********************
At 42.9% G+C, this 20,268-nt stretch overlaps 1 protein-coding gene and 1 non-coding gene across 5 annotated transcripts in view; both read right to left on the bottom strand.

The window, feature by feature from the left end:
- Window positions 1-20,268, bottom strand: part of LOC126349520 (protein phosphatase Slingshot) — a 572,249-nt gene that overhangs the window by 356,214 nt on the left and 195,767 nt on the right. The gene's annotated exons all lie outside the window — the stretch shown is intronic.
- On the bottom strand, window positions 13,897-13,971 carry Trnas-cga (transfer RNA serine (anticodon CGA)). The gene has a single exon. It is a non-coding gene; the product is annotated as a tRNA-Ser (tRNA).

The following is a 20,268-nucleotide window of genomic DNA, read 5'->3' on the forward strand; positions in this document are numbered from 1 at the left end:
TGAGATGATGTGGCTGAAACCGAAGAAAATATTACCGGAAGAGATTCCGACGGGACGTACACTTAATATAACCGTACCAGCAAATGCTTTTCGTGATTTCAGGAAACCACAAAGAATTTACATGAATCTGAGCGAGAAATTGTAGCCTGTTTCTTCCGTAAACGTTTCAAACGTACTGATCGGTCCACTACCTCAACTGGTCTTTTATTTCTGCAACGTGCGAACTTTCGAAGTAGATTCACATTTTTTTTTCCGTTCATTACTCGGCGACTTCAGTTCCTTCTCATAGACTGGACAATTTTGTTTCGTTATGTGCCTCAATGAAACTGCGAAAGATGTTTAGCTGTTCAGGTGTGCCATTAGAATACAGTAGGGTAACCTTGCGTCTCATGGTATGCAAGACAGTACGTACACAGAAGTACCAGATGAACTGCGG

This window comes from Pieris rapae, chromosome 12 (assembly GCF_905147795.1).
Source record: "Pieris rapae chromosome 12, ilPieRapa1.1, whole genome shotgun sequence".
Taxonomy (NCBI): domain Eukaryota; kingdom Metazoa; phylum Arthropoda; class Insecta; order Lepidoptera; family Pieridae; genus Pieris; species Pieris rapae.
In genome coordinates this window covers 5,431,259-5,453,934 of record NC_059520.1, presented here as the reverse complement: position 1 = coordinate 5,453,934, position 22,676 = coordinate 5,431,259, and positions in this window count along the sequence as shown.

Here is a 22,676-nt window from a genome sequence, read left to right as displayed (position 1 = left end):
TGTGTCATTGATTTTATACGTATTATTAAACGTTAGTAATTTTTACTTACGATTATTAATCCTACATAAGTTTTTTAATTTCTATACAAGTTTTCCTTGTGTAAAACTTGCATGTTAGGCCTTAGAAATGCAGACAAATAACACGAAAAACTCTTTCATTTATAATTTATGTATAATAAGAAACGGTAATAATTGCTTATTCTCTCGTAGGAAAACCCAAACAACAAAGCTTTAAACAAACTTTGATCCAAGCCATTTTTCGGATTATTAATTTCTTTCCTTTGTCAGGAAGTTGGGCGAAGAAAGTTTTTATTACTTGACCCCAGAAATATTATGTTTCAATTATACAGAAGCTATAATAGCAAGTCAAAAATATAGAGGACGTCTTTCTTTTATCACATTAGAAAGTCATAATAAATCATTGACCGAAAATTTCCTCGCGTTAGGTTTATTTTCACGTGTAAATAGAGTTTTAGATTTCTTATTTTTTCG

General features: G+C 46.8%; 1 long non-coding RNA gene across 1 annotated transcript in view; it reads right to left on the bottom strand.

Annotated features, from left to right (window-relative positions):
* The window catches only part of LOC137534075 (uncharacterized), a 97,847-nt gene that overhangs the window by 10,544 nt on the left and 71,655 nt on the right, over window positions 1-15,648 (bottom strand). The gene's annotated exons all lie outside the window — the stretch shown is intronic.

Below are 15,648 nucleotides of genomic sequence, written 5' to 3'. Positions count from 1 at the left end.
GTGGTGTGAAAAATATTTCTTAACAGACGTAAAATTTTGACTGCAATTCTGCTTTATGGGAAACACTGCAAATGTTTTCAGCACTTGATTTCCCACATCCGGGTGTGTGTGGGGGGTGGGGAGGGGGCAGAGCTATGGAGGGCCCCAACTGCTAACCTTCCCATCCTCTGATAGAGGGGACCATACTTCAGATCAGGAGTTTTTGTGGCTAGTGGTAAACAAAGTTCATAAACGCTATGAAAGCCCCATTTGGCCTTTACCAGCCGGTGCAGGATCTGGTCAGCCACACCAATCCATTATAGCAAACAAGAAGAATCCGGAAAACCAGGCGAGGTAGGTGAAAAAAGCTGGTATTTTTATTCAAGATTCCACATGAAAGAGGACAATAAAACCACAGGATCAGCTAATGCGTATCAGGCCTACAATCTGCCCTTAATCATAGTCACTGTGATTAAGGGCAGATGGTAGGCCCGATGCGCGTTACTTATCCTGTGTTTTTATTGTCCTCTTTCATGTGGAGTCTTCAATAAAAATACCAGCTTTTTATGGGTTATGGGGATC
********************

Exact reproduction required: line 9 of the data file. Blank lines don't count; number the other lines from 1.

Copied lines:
Taxonomy (NCBI): domain Eukaryota; kingdom Metazoa; phylum Arthropoda; class Insecta; order Lepidoptera; family Pieridae; genus Pieris; species Pieris rapae.